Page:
Anomaly (Outlier) Detection with Unlabeled Time Series Data
Updated: Oct 5, 2020
In real life, labeling data is not always easy or possible. For example, think about thousands of sensors providing data every minute, so it is not easily possible to label every single sample of these thousands signals for every minute. However, the need for anomaly detection is there and we need to find a solution for that.
You may assume that the model, mentioned in this post, is an LSTM model for predictive maintenance with time series data, which has a pattern, received from sensors or systems. Proposed features and predictions also belong to this model. You can find the model details here. However, the focus of this post is the holistic concepts which also include how we will use this prediction.
First of all, let's take a sample time series signal received from a sensor to work with. Below you can see one day graph of an sample signal.
With labeled data as shown, we can consider anomaly detection as a classification problem. We know all the anomaly points beforehand and we can set up and train our Machine Learning model to predict anomaly label as 1 or 0, which is a classification. Our features would be parts of time, a distinctive identity of the signal if we have multiple signals, and value of the signal. Output would be the anomaly label.
On the other hand, if we have an unlabeled data, which is the case of this post, we only have time steps and the value of our signal as shown. Now, we have to change our approach to the problem. We will be trying to predict the value itself instead of a label. The problem turns into regression instead of classification. There may be different kind of approaches for forecasting the time series. Statistical methods such as ARIMA can be used as well as Machine Learning based models such as LSTM or CNN for example. Our features will be again parts of time and a distinctive identity of the signal if we have multiple signals. Value of the signal for previous time-steps can be used in a different way which will be mentioned in model details post. However, this time the output will be the value of the signal.
You can find the details about time features and how to encode them here.
Distinctive identity of the signal can be thought as one-hot encoded feature. But, if you have hundreds or thousands of signals, then one-hot encoded vector will be a very high dimensional vector. To reduce the dimension of a vector, we can use Embedding. You can find detailed information about Embedding here.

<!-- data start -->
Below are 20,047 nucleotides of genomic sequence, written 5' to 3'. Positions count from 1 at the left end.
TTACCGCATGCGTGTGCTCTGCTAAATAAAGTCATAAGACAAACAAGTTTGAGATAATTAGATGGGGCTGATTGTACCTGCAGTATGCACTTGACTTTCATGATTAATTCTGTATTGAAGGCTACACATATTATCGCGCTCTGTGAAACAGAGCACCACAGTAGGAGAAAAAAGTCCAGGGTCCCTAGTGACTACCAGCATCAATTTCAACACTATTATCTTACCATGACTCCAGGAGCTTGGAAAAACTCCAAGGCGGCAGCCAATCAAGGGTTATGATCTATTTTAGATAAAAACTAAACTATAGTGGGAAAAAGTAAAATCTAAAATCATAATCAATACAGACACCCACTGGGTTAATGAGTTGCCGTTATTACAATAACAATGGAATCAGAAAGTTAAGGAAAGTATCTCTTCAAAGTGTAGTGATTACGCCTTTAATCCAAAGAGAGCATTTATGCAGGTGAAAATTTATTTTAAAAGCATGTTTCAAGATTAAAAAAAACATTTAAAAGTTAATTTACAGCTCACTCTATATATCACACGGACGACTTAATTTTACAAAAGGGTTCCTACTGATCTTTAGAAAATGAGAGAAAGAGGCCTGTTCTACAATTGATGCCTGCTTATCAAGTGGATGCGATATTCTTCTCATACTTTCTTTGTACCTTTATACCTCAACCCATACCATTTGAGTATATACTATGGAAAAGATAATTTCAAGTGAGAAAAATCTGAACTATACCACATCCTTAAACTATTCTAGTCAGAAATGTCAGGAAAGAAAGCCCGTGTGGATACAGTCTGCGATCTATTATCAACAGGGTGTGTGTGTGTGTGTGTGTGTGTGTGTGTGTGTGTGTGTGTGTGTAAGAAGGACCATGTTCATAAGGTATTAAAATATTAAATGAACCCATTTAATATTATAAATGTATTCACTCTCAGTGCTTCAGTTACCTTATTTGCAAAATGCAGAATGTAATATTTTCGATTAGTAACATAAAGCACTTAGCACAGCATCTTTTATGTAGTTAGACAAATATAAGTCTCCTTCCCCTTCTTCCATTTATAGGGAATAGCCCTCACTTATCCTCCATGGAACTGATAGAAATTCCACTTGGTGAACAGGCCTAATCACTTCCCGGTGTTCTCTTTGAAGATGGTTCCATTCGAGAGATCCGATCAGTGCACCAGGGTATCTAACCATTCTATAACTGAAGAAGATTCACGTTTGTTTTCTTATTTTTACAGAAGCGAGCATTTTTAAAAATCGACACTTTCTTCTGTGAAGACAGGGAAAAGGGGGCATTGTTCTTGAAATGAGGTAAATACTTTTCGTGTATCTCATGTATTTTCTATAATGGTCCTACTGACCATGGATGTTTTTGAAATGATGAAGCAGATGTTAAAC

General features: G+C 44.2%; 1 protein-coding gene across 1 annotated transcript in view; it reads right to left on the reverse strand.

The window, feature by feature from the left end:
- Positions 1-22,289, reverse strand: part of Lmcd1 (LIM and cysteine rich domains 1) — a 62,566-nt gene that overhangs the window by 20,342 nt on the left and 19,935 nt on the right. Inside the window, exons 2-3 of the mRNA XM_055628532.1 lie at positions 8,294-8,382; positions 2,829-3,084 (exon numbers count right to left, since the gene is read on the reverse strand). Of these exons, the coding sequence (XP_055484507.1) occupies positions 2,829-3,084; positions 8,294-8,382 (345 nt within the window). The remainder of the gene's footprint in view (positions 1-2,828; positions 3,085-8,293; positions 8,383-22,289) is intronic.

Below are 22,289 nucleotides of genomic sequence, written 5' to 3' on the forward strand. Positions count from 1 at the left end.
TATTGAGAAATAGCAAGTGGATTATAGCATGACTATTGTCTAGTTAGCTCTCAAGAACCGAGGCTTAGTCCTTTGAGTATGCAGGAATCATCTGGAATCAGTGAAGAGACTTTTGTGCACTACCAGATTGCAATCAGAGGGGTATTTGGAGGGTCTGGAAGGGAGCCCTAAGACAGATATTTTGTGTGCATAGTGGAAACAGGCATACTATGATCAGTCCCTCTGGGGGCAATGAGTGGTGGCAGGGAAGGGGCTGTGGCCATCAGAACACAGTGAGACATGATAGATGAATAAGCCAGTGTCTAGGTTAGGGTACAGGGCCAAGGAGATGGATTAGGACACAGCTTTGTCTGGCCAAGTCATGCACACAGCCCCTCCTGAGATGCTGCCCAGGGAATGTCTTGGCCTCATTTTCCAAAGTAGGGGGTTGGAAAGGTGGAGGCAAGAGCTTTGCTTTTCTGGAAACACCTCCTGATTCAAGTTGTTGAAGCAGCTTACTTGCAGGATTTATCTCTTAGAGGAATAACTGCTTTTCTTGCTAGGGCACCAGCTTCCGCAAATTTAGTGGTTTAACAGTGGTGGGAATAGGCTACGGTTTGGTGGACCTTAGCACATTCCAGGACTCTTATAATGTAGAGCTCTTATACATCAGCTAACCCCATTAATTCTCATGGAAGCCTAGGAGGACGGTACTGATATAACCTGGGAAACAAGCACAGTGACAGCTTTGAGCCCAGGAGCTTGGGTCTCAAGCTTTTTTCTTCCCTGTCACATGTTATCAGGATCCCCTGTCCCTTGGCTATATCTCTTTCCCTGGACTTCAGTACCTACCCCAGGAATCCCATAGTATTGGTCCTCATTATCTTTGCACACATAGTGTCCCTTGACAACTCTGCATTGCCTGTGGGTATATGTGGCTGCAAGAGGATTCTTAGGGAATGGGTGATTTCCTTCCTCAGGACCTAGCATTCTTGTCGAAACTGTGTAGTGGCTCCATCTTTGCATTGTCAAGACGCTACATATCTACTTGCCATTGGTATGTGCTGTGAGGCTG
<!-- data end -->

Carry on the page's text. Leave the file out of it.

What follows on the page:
Model details are mentioned here.
Ok. We succeeded in prediction for the value of the signal.
Prediction shown above was produced by an LSTM model.
Our model is supposed to learn the time basis pattern of the signal and make prediction.
How do we know whether there is an anomaly or not?
There is always a difference between the predicted value and the real value, which is generally more fluctuated and may contain some noise, produced by a sensor or a system. This difference is the key point to detect the anomaly. The greater the difference, the more likely it is to be abnormal.
How big a difference we need to raise the flag of anomaly?
As mentioned above, the real value is generally more fluctuated and may contain some noise. The question then becomes how tolerant you want to be towards these fluctuations. Based on this decision, you should set the upper and lower bounds of confidence interval. The details of setting the upper and lower bounds of confidence interval for a signal are here. When you apply the confidence interval over your predicted value, you will have...
We can now raise the anomaly flag where the real value falls outside the confidence interval.
Is it enough just to raise the flag?
If you don't deal with the amount of abnormality, yes it is enough. However, are the criticalities of the anomaly on the left and anomaly on the right marked in the graphic above same? If you would like to see how worse the anomaly is, then we should do one more thing.
To demonstrate better, I modified the real value data a bit.
We can use this ratio as starting point. Because it gives a value in;
[0, 1] → [0,1] * 100 = [0, 100] → Anomaly Score!!
However, for some signals you may get mostly zeros and "a" and "b" values may end up with zero. Then we have problem of division by zero.
To overcome the division by zero, we can use arctan of the same ratio. Angle of this ratio will give a value in [0, π/4].
[0, π/4] / (π/4) → [0,1] * 100 = [0, 100]
[0, 100] → Anomaly Score!!
That's all. Hope you like it. See you in another post.